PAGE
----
Shade Gardening

Shade Tolerant Crops - Tips for Gardening in the Shade

Most commonly grown vegetables thrive in full sun, some will do okay in partial shade. The sun factor disqualifies huge segments of our property from gardening. There are however a number of vegetables and a few fruits that will grow well in shaded areas.

Shade Tolerant Plants

Leafy vegetables and various greens.








Turnip and mustard greens

These are some of the more popular leafy vegetables that are shade tolerant. Most of these vegetables can also be planted in succession ensuring a steady harvest all season long. Cool weather crops such as Cauliflower, cabbage and broccoli perform just fine with as little as 3 hours of sunlight daily.

Root Vegetables that are shade tolerant include ...




Beets which need about 5 hours of sunlight daily.

They do Okay in partial shade, but the harvest is delayed somewhat. They mature faster with a tad more sun.

Many Beans, legumes and peas will thrive in a shaded area requiring roughly only 4 to 5 hours of light only.

Herbs, particularly leafy herbs can be grown in sun starved corners








Lemon balm




Ginger which is grown primarily for its roots is a perennial that will do well in shaded areas.

Also consider Ginseng, a crop that requires several seasons to reach maturity and thrives in very low light.

Fruits that are shade tolerant include several types of berries.


Elder berries

Gooseberries and Currants

Huckleberries, Mulberries

Some varieties of strawberries and raspberries.

Strawberries will not do exceptionally well in full shade,they need about 6 hours of sunlight daily which makes them tolerant of partial shade. Strawberries grown in partial shade should be planted earlier than normal to allow more time to concentrate their sugars. Alpine Strawberries are the best so far as shade tolerance is concerned, the berries produced in plants grown are shade are inferior in quality to those receiving full sun but they are acceptable. Musk strawberries are also shade tolerant. They are a tad different from most garden varieties of strawberry, they are also not self pollinating and you need a male and a female plant to achieve fertilization.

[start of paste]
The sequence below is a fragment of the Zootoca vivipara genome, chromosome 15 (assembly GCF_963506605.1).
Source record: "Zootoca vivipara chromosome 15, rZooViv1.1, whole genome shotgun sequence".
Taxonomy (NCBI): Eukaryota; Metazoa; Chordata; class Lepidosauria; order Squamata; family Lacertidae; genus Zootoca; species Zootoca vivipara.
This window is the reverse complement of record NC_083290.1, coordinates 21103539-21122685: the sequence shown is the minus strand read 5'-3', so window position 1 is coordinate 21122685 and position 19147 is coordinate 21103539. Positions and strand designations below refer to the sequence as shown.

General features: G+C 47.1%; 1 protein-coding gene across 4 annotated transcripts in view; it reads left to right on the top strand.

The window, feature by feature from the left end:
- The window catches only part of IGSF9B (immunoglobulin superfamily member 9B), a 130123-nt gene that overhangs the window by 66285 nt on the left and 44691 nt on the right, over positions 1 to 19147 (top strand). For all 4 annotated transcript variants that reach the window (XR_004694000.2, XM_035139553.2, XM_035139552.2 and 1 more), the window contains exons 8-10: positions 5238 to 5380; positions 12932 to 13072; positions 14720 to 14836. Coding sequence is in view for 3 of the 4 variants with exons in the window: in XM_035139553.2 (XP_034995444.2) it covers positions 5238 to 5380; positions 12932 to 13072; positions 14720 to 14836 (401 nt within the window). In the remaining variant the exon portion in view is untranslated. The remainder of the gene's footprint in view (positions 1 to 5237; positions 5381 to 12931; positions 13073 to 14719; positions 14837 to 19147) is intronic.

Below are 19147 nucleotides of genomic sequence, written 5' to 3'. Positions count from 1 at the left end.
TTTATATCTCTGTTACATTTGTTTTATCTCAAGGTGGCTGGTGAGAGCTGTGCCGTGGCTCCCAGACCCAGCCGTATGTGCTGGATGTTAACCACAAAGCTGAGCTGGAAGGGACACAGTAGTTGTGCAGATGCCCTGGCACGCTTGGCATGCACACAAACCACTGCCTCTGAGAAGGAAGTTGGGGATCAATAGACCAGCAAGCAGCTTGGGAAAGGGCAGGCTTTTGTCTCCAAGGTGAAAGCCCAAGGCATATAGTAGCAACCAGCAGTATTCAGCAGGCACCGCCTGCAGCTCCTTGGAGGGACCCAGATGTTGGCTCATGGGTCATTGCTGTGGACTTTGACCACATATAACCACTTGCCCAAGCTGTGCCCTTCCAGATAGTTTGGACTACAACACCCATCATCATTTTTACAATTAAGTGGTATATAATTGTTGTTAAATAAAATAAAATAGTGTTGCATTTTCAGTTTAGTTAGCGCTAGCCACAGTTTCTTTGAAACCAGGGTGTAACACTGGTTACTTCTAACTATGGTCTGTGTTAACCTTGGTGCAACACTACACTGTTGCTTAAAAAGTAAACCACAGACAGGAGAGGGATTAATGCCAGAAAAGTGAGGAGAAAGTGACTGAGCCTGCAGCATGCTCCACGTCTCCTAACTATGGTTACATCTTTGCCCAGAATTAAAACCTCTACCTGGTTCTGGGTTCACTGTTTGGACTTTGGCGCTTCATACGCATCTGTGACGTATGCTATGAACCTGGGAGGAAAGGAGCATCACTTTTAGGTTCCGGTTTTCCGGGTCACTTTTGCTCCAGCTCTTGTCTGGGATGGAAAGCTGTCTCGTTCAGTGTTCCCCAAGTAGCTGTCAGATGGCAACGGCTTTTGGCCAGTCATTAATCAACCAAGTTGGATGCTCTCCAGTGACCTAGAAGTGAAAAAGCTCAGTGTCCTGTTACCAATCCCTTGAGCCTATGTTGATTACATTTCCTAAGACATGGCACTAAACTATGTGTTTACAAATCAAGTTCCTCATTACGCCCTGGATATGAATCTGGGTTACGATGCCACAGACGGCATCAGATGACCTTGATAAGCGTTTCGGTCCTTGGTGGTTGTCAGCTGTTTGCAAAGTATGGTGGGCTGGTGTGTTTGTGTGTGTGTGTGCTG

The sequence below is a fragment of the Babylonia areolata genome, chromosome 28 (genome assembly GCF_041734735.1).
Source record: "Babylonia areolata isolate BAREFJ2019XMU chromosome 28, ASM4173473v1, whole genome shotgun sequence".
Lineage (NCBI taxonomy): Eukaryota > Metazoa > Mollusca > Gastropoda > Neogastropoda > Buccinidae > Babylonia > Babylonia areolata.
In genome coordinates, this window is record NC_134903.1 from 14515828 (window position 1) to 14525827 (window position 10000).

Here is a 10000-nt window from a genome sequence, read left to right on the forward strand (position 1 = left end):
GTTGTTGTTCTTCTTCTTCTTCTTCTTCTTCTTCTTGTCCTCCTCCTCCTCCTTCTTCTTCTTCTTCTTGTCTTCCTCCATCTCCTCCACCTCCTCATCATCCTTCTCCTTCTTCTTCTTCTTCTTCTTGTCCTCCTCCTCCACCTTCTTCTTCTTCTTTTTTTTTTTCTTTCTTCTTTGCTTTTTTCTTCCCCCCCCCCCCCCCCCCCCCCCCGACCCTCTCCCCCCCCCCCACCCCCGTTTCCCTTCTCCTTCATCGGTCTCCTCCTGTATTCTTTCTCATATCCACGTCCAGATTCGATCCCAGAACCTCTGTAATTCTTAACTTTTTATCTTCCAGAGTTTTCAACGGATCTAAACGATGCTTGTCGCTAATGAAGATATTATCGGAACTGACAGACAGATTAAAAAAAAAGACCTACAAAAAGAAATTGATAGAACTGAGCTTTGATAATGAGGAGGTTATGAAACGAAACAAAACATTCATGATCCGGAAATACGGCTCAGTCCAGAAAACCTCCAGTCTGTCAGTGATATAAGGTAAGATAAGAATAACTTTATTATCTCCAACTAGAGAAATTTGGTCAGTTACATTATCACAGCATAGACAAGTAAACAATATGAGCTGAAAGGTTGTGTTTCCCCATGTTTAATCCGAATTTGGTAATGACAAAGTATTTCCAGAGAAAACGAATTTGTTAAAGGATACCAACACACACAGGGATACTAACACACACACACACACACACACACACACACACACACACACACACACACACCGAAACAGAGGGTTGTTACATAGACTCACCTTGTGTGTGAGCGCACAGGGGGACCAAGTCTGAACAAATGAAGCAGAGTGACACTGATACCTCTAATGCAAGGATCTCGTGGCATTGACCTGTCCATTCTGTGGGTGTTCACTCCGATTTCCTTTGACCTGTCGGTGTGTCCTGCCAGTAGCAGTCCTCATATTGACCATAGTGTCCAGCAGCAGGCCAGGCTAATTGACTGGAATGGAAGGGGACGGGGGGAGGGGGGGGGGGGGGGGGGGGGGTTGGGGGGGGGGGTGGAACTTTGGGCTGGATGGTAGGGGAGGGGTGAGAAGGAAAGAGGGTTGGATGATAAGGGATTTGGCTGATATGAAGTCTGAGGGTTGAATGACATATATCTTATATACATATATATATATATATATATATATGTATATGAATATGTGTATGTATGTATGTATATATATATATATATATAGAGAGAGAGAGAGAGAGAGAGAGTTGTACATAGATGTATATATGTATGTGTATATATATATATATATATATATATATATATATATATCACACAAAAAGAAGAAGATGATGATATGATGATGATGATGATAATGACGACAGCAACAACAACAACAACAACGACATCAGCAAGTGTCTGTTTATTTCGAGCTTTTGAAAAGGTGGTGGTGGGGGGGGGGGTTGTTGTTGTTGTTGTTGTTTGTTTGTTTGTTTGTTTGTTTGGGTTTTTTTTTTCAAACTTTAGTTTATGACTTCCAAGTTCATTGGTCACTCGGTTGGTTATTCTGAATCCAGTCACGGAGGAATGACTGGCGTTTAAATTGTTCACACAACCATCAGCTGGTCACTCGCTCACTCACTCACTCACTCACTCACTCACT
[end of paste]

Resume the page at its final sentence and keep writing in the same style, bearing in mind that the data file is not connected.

Raspberries, like strawberries will not produce as well in a shaded area - but they are tolerant of partial shade. They are actually more tolerant of partial shade than they are of full intense sunlight for extended periods.

Huckleberries are similar to blueberries and many will grow in the shade just fine. Black huckleberry and evergreen huckleberry shrubs are the best for shade tolerance.

Gooseberries and currants will grow in partial shade but full sun will yield more fruit.

Mushrooms do better in shade and they are not all that difficult to grow, but do require a little patience.

Tips for Gardening in the Shade

Sunlight and warmth facilitate evaporation, so naturally a shaded area will tend to be moister for longer periods than a sun drenched spot. Plants growing in the shade due to their longer exposure to moist conditions tend to be more prone to fungus, mold, mildew and related diseases. Take appropriate measures to guard against these problems.

Soil should be well drained, heavy clay soils and soils that retain excessive moisture are not a good thing. They are a harbinger of botanical failure. While it is a fact that soil conditions will vary widely in any locations, shaded location soil may need to be conditioned to ensure it is well draining and has organically rich amendments. Leaf debris, composted leaves, leaf mold should be present in abundance, if it is not present it is easily acquired and can be used as a mulch as well as being worked into he soil.

Pruning. If your shade is overly dense, it is advisable that you trim the trees that are causing the excessive shade. Remove low hanging branches and, thin out sections with thick canopies.

Reflective Mulch is another good idea for shade gardens. It makes optimal use of available sunlight by reflecting it back to the plants. Metallic mulches, red plastic mulch for certain plants. Metallic mulches such as Mylar which is used in extensively in hydroponic gardening can be useful outdoors as well, they look like aluminum foil, but are tougher. Other reflective surfaces in the garden vicinity are also beneficial to plants. A brightly painted fence facing the sun and reflecting light onto the crops is ideal.